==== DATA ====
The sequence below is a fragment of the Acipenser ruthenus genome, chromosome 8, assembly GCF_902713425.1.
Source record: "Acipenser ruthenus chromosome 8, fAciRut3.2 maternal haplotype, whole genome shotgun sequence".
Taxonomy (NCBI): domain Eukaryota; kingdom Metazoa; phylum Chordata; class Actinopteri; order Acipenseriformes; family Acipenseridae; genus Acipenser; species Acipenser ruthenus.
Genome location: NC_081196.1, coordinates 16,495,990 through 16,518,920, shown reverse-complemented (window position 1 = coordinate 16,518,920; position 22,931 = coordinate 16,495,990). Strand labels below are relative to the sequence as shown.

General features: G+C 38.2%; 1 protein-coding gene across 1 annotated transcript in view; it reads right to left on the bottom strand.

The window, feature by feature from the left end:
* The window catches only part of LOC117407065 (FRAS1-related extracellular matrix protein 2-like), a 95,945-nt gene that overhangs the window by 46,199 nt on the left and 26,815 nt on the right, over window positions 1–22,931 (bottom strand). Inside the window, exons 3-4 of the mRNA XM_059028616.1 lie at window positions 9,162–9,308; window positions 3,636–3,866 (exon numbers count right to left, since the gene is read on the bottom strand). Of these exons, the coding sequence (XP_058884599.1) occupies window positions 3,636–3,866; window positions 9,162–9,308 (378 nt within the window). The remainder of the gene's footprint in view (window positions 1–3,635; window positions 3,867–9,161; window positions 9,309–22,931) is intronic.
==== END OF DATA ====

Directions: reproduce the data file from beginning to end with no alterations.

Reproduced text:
The sequence below is a fragment of the Acipenser ruthenus genome, chromosome 8, assembly GCF_902713425.1.
Source record: "Acipenser ruthenus chromosome 8, fAciRut3.2 maternal haplotype, whole genome shotgun sequence".
Taxonomy (NCBI): domain Eukaryota; kingdom Metazoa; phylum Chordata; class Actinopteri; order Acipenseriformes; family Acipenseridae; genus Acipenser; species Acipenser ruthenus.
Genome location: NC_081196.1, coordinates 16,495,990 through 16,518,920, shown reverse-complemented (window position 1 = coordinate 16,518,920; position 22,931 = coordinate 16,495,990). Strand labels below are relative to the sequence as shown.

General features: G+C 38.2%; 1 protein-coding gene across 1 annotated transcript in view; it reads right to left on the bottom strand.

The window, feature by feature from the left end:
* The window catches only part of LOC117407065 (FRAS1-related extracellular matrix protein 2-like), a 95,945-nt gene that overhangs the window by 46,199 nt on the left and 26,815 nt on the right, over window positions 1–22,931 (bottom strand). Inside the window, exons 3-4 of the mRNA XM_059028616.1 lie at window positions 9,162–9,308; window positions 3,636–3,866 (exon numbers count right to left, since the gene is read on the bottom strand). Of these exons, the coding sequence (XP_058884599.1) occupies window positions 3,636–3,866; window positions 9,162–9,308 (378 nt within the window). The remainder of the gene's footprint in view (window positions 1–3,635; window positions 3,867–9,161; window positions 9,309–22,931) is intronic.